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Five Nights At Freddy’s Creator Resigns Following Trump Donation Controversy

Following a slew of Christian-themed games that slipped by most people’s radars, Scott Cawthon struck gold with his horror breakout hit, Five Nights at Freddy’s. Since its debut in 2014, the franchise has spawned eight more games and grown into a global phenomenon.

But now, its creator has announced he is leaving the industry amidst a donation controversy toward various anti-LGBTQ+ individuals and political causes.

Since 2015, Scott Cawthon has donated $42,204 to numerous Republican candidates such as Devin Nunes, Kevin McCarthy, John Cornyn, Donald Trump, and Ben Carson. Only one was a democrat, that being Hawaii Representative Tulsi Gabbard, who he gave $2,500 in 2019.

He came out in defense of these donations, “I supported President Trump because I felt he was the best man to fuel a strong economy and stand up to America’s enemies abroad, of which there are many. Even if there were candidates who had better things to say to the LGBTQ+ community directly, and bigger promises to make, I believed that their stances on other issues would have ended up doing much greater harm to those communities than good.”

In essence, Cawthon argued that his donations to various anti-LGBTQ+ candidates was a requirement because the economic benefit outweighed their bigoted stances and policies. This naturally soured a good chunk of the FNAF fanbase, but it isn’t why he’s leaving, at least according to a letter he wrote on his website.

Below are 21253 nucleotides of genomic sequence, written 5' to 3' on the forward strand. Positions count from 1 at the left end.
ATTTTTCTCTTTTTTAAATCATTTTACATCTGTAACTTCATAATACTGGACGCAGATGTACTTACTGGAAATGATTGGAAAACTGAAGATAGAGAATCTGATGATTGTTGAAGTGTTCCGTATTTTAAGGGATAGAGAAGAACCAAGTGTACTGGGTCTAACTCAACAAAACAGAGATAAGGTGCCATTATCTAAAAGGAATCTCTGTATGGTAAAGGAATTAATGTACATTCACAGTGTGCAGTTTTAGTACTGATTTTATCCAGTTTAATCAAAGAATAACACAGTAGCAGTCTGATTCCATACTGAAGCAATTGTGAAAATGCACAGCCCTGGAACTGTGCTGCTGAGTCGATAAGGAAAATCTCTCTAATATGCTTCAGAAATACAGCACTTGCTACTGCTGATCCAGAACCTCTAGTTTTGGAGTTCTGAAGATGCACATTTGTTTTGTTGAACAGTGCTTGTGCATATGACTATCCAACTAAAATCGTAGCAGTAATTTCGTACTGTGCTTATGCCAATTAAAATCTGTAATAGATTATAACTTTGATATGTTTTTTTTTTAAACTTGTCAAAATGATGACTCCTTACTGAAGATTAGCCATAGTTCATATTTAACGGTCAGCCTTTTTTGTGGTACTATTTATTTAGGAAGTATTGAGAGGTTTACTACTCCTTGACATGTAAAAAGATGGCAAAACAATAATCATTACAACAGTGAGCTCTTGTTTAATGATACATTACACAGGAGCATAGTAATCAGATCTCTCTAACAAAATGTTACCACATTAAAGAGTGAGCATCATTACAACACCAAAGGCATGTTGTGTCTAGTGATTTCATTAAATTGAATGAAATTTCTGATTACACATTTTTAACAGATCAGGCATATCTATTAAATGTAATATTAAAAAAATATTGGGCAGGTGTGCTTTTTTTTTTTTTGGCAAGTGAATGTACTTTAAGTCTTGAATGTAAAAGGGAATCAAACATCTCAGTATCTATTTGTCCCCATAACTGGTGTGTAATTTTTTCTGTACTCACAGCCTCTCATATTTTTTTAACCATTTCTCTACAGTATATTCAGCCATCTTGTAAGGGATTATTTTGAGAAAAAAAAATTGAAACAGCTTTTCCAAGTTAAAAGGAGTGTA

“I’ve had a blessed, fulfilling, and rich career. I’ve tried to make some good games, and I’ve witnessed the creation of possibly the most creative and talented fanbase on the planet,” the letter opened, “But here on the seventh anniversary of the first game’s trailer, as I realize that I was in my mid-30’s when I created the series and now I’m approaching my mid-40’s, I realize that I miss a lot of things that I got to focus on before FNAF became such a success

“I miss making games for my kids, I miss doing it just for fun, and I miss making RPGs even though I stink at it. All of this is to say that I am retiring. I have been shown tremendous love and support over this last week, a lot of which has come from the LGBTQ+ community.”

That last line, as expected, sparked a lot of backlash on social media, what with his history of donating to anti-LGBTQ+ Republican candidates who perpetuated harmful policies such as Donald Trump who opposed the Equality Act, appointed anti-LGBTQ+ judges, supported employment discrimination against LGBTQ+ people, and banned transgender people from the military.

The letter continued, “Is this the end of FNAF? No. This just means that someone else will eventually be running the show; someone of my choosing, and someone that I trust. We will have to wait and see how it all plays out, but an announcement will be made at some point.”

FNAF isn’t over. At least, not yet. Only later this year, Security Breach is set to launch, although specifically when isn’t clear. At any rate, Cawthon’s tenure with the IP is over.

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